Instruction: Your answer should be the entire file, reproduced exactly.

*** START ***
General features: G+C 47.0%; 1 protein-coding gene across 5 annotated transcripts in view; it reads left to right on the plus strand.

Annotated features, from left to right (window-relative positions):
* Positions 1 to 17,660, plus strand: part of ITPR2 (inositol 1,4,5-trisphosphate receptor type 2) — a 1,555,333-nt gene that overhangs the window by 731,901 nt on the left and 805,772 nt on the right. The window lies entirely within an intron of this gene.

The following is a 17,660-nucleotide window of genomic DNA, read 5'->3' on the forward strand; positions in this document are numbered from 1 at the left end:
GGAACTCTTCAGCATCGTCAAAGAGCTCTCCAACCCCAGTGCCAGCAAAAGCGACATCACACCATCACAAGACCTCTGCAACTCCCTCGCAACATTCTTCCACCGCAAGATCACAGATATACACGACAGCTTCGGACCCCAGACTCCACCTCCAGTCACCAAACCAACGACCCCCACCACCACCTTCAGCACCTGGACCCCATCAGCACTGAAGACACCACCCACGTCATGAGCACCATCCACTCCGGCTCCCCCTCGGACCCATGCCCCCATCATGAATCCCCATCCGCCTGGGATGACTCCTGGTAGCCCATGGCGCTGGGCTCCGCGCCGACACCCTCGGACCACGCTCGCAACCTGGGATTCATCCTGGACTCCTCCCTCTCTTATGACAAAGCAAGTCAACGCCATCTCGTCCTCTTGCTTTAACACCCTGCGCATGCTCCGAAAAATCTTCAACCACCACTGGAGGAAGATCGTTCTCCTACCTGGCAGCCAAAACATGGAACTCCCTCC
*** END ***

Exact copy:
General features: G+C 47.0%; 1 protein-coding gene across 5 annotated transcripts in view; it reads left to right on the plus strand.

Annotated features, from left to right (window-relative positions):
* Positions 1 to 17,660, plus strand: part of ITPR2 (inositol 1,4,5-trisphosphate receptor type 2) — a 1,555,333-nt gene that overhangs the window by 731,901 nt on the left and 805,772 nt on the right. The window lies entirely within an intron of this gene.

The following is a 17,660-nucleotide window of genomic DNA, read 5'->3' on the forward strand; positions in this document are numbered from 1 at the left end:
GGAACTCTTCAGCATCGTCAAAGAGCTCTCCAACCCCAGTGCCAGCAAAAGCGACATCACACCATCACAAGACCTCTGCAACTCCCTCGCAACATTCTTCCACCGCAAGATCACAGATATACACGACAGCTTCGGACCCCAGACTCCACCTCCAGTCACCAAACCAACGACCCCCACCACCACCTTCAGCACCTGGACCCCATCAGCACTGAAGACACCACCCACGTCATGAGCACCATCCACTCCGGCTCCCCCTCGGACCCATGCCCCCATCATGAATCCCCATCCGCCTGGGATGACTCCTGGTAGCCCATGGCGCTGGGCTCCGCGCCGACACCCTCGGACCACGCTCGCAACCTGGGATTCATCCTGGACTCCTCCCTCTCTTATGACAAAGCAAGTCAACGCCATCTCGTCCTCTTGCTTTAACACCCTGCGCATGCTCCGAAAAATCTTCAACCACCACTGGAGGAAGATCGTTCTCCTACCTGGCAGCCAAAACATGGAACTCCCTCC